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Holocene climate change in the Eastern Sahara: Lessons from the past

Dr Stefan Kröpelin | Institute of Prehistoric Archaeology | University of Cologne

Abstract: A summary of geological and archaeological research undertaken during the last 40 years in the Eastern Sahara of Libya, Egypt, Chad and Sudan – presently the largest hyperarid hot desert on Earth – suggests a consistent model of climate change and prehistoric migration for a coherent region of sub-continental scale throughout the Holocene. Key archives are lacustrine deposits, botanical and faunal remains, and the distribution of ancient settlements. Humans in drylands are sensitive indicators of environmental change. Their archaeological record, or its absence, traces variations in rainfall and living conditions and reveals a nearly latitudinal shift of the desert margins from the dawn of the so-called “Green Sahara” until recent times.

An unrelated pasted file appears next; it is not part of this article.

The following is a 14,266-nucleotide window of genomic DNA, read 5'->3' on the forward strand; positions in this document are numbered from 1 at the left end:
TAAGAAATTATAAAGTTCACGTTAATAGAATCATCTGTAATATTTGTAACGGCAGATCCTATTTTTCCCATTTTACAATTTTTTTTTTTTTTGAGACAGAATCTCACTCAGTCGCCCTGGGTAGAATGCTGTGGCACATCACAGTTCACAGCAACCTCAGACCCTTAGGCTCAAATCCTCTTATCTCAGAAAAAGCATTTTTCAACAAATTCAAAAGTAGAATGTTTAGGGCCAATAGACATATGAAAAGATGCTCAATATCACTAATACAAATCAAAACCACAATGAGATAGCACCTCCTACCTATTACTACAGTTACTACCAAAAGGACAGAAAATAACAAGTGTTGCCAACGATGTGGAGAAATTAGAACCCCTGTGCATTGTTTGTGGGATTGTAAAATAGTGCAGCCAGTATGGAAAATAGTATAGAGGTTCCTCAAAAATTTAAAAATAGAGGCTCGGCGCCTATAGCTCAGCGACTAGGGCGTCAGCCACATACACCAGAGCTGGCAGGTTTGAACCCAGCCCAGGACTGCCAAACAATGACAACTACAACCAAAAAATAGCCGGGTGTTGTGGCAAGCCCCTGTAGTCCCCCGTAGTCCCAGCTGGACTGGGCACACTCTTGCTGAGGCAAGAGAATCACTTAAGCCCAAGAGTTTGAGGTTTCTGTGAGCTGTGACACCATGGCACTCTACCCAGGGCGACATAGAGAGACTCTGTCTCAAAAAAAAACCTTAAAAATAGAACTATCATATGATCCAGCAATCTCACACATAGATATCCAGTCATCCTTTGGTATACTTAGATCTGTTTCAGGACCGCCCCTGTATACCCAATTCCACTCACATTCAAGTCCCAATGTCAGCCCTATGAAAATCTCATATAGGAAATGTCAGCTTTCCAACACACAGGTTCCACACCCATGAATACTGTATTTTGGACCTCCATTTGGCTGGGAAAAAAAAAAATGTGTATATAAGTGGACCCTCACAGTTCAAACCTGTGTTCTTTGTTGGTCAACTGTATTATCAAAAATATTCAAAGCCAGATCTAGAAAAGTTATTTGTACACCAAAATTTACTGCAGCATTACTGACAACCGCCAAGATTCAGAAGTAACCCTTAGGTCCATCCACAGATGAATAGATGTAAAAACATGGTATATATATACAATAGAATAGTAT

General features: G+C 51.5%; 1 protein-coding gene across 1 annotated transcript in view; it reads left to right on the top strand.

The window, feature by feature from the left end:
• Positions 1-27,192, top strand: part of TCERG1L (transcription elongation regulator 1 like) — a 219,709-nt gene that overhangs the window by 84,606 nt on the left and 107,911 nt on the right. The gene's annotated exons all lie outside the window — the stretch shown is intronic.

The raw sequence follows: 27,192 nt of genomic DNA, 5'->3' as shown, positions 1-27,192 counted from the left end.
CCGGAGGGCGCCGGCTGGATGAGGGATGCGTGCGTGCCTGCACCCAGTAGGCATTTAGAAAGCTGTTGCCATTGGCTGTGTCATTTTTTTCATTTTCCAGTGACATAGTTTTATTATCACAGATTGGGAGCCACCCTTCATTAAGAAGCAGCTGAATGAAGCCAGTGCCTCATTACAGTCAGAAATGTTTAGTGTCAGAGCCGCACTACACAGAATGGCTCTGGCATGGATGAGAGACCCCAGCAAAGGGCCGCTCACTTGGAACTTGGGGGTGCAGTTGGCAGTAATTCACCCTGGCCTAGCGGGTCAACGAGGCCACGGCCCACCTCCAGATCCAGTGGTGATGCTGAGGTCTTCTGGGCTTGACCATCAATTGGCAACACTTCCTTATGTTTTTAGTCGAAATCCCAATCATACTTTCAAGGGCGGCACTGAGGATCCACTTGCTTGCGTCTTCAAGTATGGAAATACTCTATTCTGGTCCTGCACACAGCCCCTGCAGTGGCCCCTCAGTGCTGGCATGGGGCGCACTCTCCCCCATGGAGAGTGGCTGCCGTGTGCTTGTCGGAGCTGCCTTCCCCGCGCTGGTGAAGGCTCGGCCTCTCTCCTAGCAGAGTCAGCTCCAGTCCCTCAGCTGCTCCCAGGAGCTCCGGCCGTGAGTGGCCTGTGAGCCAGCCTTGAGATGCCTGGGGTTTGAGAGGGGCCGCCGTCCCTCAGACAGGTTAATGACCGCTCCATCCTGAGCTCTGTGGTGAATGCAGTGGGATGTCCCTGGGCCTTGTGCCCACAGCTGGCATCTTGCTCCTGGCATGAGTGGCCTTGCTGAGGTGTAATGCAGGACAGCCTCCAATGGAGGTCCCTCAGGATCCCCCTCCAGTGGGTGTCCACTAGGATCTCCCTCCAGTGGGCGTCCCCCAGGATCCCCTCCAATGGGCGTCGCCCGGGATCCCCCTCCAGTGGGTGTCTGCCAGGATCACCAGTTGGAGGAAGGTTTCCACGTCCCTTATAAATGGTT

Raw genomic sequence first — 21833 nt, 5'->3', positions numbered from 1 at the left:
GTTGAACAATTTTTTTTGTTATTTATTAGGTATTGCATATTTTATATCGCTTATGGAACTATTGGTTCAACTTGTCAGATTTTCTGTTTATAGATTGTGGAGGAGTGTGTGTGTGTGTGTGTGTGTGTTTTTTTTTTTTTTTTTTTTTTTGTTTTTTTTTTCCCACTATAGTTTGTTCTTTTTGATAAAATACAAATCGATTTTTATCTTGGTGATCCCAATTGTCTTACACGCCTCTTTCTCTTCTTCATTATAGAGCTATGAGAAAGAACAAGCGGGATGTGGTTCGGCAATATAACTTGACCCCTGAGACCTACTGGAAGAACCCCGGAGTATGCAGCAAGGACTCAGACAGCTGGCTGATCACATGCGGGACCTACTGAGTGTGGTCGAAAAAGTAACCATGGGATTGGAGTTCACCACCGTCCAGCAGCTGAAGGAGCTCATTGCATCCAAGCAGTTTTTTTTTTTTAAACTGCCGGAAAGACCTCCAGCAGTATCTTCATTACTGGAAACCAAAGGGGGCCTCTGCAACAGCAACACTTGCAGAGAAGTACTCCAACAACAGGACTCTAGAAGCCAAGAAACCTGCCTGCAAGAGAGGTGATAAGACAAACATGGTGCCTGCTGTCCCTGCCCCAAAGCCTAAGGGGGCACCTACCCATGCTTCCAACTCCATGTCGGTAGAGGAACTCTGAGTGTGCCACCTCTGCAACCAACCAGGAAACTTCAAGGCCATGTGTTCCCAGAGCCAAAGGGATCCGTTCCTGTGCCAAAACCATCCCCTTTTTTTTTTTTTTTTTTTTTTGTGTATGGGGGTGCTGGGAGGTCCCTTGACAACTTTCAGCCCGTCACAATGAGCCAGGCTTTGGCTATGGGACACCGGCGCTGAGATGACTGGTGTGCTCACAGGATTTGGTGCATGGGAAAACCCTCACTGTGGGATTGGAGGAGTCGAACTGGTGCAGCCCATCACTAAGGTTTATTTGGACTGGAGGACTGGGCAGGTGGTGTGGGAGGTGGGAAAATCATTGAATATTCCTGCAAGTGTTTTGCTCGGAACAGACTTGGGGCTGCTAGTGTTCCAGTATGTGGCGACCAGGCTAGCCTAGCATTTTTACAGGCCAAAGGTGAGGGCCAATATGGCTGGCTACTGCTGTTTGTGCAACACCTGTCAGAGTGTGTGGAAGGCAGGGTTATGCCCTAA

Main results prove the early Holocene regreening and reoccupation of the Eastern Sahara at 8500 BCE, ending the apparently continuous late Pleistocene hyperaridity since the Eemian interglacial over 100,000 years ago, and allow the identification of climatic zones and climate-controlled cultural and socioeconomic responses during the following humid optimum. The gradual drying of the Sahara started at the tropic of Cancer around 5300 BCE and lasted about 5000 years. The desiccation of one third of the African continent was linked to important developments in the history of civilization and can be considered a motor of Africa’s evolution.
The multiproxy terrestrial data set contradicts the concept of the so-called “African Humid Period” that has been deduced from a single ocean core alone, and discloses agreements and discrepancies to ice core data and numeric climate models. As a distinct natural analogue, it helps to foresee how North Africa’s climate and environments might evolve due to anthropogenic global warming.
Increasing precipitation in uninhabited regions of the southern Sahara since the late 1980s may be a first effect of global warming, and explained by higher evaporation over the heating oceans and intensifying monsoons which bring more moisture into the northern hemisphere deserts, just like after the last Ice Age. Disputing the generally postulated desert encroachment, a continuation of this trend would be a blessing signal for the Sahelian belt, and counteract man-made desertification by exponentially increasing populations.